(Kristin Eberts) [Order this photo]
"We have heard stories about how casinos up in St. Louis put the bingo halls out of business up there, but down here we just don't know if that will happen. It's very difficult for us to make an assessment," said Robert Basler, president of the board of Clark Street Project, the not-for-profit organization that operates Bingo World.
Bingo World drew nearly 800 people Saturday night, when there was a progressive bingo jackpot of more than $10,000.
Bingo player Cheryl Cavanah of Princeton, Ky., has been driving to Bingo World every weekend for about six months. She used to play at a bingo hall in Paducah, Ky.
"That bingo hall in Paducah holds 350, and it's always full even with a casino just across the river," Cavanah said, referring to the operation in Metropolis, Ill. But she said she prefers bingo to casino gaming and wouldn't go to a casino if one were built here.
Along with offering a chance to win big, bingo is a social highlight for many.
"It's our night out, and we always see people we know," said Sandy Lukefahr of Perryville, Mo.
She said if a casino opened in Cape Girardeau she and her husband would likely alternate on Saturday nights between going to bingo and going to the casino.
It's that attitude that concerns Basler and bingo organizers.
"That bingo player only has so many dollars to spend. So if they spend some of those dollars at the casino, that leaves less for bingo," Basler said.
Members of the Caruthersville, Mo., Lions Club were worried about the effect Casino Aztar would have when it opened there in 1995, said Paul Walker, who was the Lions Club bingo chairman at the time.
"The number of players did not fall off, and because of the restriction on advertising of bingo games at that time we actually had a slight increase in the number of players because, while attending the casino, they became aware of our game" through word-of-mouth, Walker said.
"Some of those players are still to this day playing with us each Monday night," he said.
Bingo is regulated by the Missouri Gaming Commission, the same agency that is considering Cape Girardeau as a finalist for the state's 13th casino gaming license and is holding a public hearing today at the River Campus.
There are currently 350 licensed charitable bingo operations statewide, according to the gaming commission.
Eight organizations have bingo licenses in Cape Girardeau County: the Knights of Columbus Council 1111, Cape Girardeau Elks Lodge, Cape Girardeau Kiwanis Club, Knights of Columbus Council 6405 in Oak Ridge, Notre Dame Home and School Association and Notre Dame Athletics Booster Club, St. Mary Cathedral Home and School Association, and the Jackson and Cape Girardeau Optimist Clubs. Most of them operate out of Bingo World.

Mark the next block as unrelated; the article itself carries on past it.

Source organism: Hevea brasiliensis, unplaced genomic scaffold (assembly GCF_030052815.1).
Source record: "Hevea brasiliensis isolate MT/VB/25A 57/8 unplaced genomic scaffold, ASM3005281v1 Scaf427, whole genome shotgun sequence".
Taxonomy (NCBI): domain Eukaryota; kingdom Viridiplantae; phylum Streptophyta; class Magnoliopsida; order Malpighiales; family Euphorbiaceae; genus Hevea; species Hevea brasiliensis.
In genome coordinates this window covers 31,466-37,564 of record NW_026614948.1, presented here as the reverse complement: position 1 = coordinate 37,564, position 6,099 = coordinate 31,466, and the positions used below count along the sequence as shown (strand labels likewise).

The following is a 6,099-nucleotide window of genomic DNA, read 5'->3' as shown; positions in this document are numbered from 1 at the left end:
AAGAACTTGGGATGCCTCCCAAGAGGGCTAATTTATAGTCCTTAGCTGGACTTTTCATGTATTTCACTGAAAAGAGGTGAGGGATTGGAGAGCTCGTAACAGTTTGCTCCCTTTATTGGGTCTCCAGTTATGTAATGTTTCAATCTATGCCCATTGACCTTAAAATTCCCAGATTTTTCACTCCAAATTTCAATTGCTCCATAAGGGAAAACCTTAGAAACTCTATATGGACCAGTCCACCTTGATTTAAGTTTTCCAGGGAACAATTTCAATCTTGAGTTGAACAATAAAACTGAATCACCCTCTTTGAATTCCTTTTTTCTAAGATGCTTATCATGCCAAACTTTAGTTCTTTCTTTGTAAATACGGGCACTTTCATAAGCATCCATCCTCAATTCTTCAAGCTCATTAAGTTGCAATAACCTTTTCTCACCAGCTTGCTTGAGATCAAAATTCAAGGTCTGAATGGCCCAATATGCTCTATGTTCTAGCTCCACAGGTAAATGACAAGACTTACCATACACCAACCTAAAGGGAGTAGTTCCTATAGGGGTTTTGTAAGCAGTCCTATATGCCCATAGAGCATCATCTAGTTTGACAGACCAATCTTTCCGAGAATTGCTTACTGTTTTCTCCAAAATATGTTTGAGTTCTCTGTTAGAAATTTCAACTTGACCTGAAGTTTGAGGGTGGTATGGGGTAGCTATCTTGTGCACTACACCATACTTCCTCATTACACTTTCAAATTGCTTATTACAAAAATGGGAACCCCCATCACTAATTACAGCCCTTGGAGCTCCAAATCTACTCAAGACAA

"We are concerned for some of those groups that depend on bingo for profits to fund their local community projects," Basler said. "If they have to give up their night of bingo, they are unsure how they will fund those community projects."
Staffed by the organizations' members, bingo is the main source of revenue for most of them.
Statewide bingo annual gross receipts have steadily dropped $59.4 million since 2000, totaling $102.4 million in fiscal year 2009, according to the gaming commission.
The gaming commission requires bingo licensees to report quarterly their sales of cards; miscellaneous sales of items like daubers; payouts; what they're depositing into the bank; and where money raised through bingo is spent, said Rachel Farr, acting charitable games manager.
Bingo is taxed at a rate of 0.002 percent per bingo card face. Pull tabs, sold by some organizations that also offer bingo, have a 2 percent tax on gross receipts.
In 2009, the state received $2.1 million in tax revenue from bingo; $50.4 million was awarded in bingo prizes and more than $10.5 million was donated to organizations and charities.
Kiwanis Bingo Committee chairman Dan Niswonger said that since the club started holding bingo, it has donated more than $2 million to local organizations and projects, including the Network Against Sexual Violence, Mississippi Valley Therapeutic Horsemanship, Discovery Playhouse and children's athletic and educational programs. Kiwanis Park was developed with bingo revenue, he said.
"Kiwanis, Optimist, Elks, every penny we make goes right back into the community," Niswonger said. "It doesn't go into corporate coffers."
Bingo revenue from the St. Mary Cathedral Home and School Association provides funds for special projects the school couldn't otherwise afford, said principal Mary Straatman.
Since starting bingo when Bingo World opened in 2001, the revenue has paid for repairs, technology, furniture and equipment at the school. Bingo also helped fund the construction of a new addition at the school, Straatman said.
Tom Reinagel, who designed and built Bingo World, said he studied the bingo industry before marketing the venue to local groups.
If a casino did affect bingo, "I think it will be short term," said Reinagel, who is no longer involved with the Bingo World facility but does volunteer with the Elks bingo on Tuesday night. "Bingo players are unique, and they're good people."
832 N. Clark Ave., Cape Girardeau, MO